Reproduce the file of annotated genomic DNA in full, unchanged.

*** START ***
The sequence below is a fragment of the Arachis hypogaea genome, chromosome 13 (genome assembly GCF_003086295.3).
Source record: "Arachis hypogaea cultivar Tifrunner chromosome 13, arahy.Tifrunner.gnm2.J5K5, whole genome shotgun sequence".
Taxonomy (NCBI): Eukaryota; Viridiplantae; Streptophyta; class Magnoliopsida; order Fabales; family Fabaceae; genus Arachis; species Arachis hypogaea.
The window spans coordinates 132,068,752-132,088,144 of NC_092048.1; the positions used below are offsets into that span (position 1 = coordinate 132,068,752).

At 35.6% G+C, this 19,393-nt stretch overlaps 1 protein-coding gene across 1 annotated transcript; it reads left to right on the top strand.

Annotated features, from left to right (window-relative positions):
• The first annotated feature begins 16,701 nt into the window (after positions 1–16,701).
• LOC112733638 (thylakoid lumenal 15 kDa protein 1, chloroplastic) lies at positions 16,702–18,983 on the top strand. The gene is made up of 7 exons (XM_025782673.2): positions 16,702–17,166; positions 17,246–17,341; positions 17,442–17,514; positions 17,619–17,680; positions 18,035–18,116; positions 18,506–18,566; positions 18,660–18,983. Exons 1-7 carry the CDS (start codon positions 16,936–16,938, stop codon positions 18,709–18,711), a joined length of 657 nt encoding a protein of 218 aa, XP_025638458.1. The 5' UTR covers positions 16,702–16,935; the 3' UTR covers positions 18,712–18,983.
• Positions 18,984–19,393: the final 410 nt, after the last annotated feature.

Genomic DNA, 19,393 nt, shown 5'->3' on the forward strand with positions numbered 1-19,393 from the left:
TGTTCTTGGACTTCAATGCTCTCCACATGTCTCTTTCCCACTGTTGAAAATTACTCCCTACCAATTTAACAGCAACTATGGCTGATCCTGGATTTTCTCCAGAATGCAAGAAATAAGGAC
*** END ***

The sequence below is a fragment of the Arachis hypogaea genome, chromosome 13 (genome assembly GCF_003086295.3).
Source record: "Arachis hypogaea cultivar Tifrunner chromosome 13, arahy.Tifrunner.gnm2.J5K5, whole genome shotgun sequence".
Taxonomy (NCBI): Eukaryota; Viridiplantae; Streptophyta; class Magnoliopsida; order Fabales; family Fabaceae; genus Arachis; species Arachis hypogaea.
The window spans coordinates 132,068,752-132,088,144 of NC_092048.1; the positions used below are offsets into that span (position 1 = coordinate 132,068,752).

At 35.6% G+C, this 19,393-nt stretch overlaps 1 protein-coding gene across 1 annotated transcript; it reads left to right on the top strand.

Annotated features, from left to right (window-relative positions):
• The first annotated feature begins 16,701 nt into the window (after positions 1–16,701).
• LOC112733638 (thylakoid lumenal 15 kDa protein 1, chloroplastic) lies at positions 16,702–18,983 on the top strand. The gene is made up of 7 exons (XM_025782673.2): positions 16,702–17,166; positions 17,246–17,341; positions 17,442–17,514; positions 17,619–17,680; positions 18,035–18,116; positions 18,506–18,566; positions 18,660–18,983. Exons 1-7 carry the CDS (start codon positions 16,936–16,938, stop codon positions 18,709–18,711), a joined length of 657 nt encoding a protein of 218 aa, XP_025638458.1. The 5' UTR covers positions 16,702–16,935; the 3' UTR covers positions 18,712–18,983.
• Positions 18,984–19,393: the final 410 nt, after the last annotated feature.

Genomic DNA, 19,393 nt, shown 5'->3' on the forward strand with positions numbered 1-19,393 from the left:
TGTTCTTGGACTTCAATGCTCTCCACATGTCTCTTTCCCACTGTTGAAAATTACTCCCTACCAATTTAACAGCAACTATGGCTGATCCTGGATTTTCTCCAGAATGCAAGAAATAAGGAC